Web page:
Wednesday, November 05, 2003

The Market Works--So Where's the Beef

"When you don't pay taxes, don't pay Social Security and don't pay workers' comp, you have a 40 percent cost advantage," said Lilia Garcia, executive director of the Maintenance Cooperation Trust Fund, a group financed by California cleaning contractors to police fly-by-night competitors. "It makes it hard for companies that follow the rules."Illegally in the U.S., and Never a Day Off at Wal-Mart

Walmart has been hit for hiring crews of illegal aliens through cleaning contractors. Most of the workers, from Eastern Europe, Mexico and obscure parts of Asia and the Middle East don't seem to mind the long hours, poor working conditions or wages which, while low by American standards, are up to 10 times what they could make in their native countries. Walmart customers are pleased because they can buy cheap consumer goods. Walmart managers and investors are also, of course, pleased. So where's the beef?

I'm of two minds about this and one mind may not be strictly in line with the stated purpose of this blog. Most people don't want to market to work--they want blue collar workers to make decent family wages and time and a half for overtime and white collar workers to have "professional level" salaries. They do not even have any serious complaints about the lavish compensation packages of corporate CEOs. Regardless of what the market wants, they want to see people getting the salaries that seem "appropriate" to their sex, race, class and credentials.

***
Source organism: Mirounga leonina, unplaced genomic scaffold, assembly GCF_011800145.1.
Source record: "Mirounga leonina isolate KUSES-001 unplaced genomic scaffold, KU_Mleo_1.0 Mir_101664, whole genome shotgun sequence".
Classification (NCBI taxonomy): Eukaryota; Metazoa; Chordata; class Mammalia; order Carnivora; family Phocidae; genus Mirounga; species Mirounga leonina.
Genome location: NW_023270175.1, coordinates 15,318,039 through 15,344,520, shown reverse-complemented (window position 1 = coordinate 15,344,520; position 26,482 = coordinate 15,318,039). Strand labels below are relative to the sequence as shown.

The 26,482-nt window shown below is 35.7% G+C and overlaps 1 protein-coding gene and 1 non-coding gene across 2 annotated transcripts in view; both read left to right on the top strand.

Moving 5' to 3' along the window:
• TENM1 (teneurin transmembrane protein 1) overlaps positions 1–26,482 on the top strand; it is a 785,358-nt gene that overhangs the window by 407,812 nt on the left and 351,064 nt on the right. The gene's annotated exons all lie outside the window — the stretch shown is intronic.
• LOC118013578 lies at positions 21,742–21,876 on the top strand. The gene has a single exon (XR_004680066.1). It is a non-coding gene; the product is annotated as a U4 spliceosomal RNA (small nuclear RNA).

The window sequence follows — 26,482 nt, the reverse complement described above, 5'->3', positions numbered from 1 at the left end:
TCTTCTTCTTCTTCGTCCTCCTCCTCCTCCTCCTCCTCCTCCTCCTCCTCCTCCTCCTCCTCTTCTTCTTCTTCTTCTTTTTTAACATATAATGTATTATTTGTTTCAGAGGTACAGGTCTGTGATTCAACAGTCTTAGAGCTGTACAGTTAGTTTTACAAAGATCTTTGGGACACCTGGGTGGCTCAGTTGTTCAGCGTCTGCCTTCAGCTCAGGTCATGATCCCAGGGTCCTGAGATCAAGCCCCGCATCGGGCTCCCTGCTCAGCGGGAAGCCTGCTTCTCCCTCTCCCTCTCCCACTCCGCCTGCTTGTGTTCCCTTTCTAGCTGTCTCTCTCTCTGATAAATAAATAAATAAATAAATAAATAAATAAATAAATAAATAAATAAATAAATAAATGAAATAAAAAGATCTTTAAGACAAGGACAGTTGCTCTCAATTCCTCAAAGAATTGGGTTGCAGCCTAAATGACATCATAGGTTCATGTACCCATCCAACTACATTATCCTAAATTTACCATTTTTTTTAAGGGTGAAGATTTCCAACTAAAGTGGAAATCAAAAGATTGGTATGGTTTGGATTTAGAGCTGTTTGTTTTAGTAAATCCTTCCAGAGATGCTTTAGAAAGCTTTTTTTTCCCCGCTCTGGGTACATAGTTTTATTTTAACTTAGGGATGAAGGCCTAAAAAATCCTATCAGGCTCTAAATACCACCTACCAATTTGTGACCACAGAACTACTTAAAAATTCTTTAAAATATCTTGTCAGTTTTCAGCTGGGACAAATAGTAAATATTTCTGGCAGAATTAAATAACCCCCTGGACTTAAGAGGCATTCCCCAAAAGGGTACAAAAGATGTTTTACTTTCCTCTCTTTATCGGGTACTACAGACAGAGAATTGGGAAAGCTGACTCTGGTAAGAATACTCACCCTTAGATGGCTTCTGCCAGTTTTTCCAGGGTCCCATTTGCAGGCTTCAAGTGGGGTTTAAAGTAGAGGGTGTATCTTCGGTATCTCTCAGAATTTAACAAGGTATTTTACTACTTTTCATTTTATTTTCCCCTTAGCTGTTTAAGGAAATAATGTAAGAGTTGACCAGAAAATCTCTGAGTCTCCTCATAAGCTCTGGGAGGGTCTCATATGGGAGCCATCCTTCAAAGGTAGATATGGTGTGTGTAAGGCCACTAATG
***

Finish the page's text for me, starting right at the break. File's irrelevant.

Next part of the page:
Unskilled indigenous males have, for a long time, made good money working at blue-collar union jobs. We think Joe Sixpack should make enough money to support a family and pay the mortgage on a modest suburban home because he's a white guy. Bosses get paid much more than secretaries even though they are far less important to the operation of businesses, but we think guys should get more than gals, and that a college degree, simply because it is a class marker, entitles the bearer to a professional level salary.

As an academic, I'm on the gravy train too--if the market were working I would be lucky to get a job at minimum wage. I was hired out of a field of 350 applicants, almost all of whom could have done my job just as well as I do. I am eminently fungeable. Moreover, the world does not need philosophy professors and, if the market were working, none of us would have jobs. I am one of that great mass of Smart People Who Can't Do Math who has no useful skills and can't do heavy lifting.

Comes the revolution, we're all in the same boat.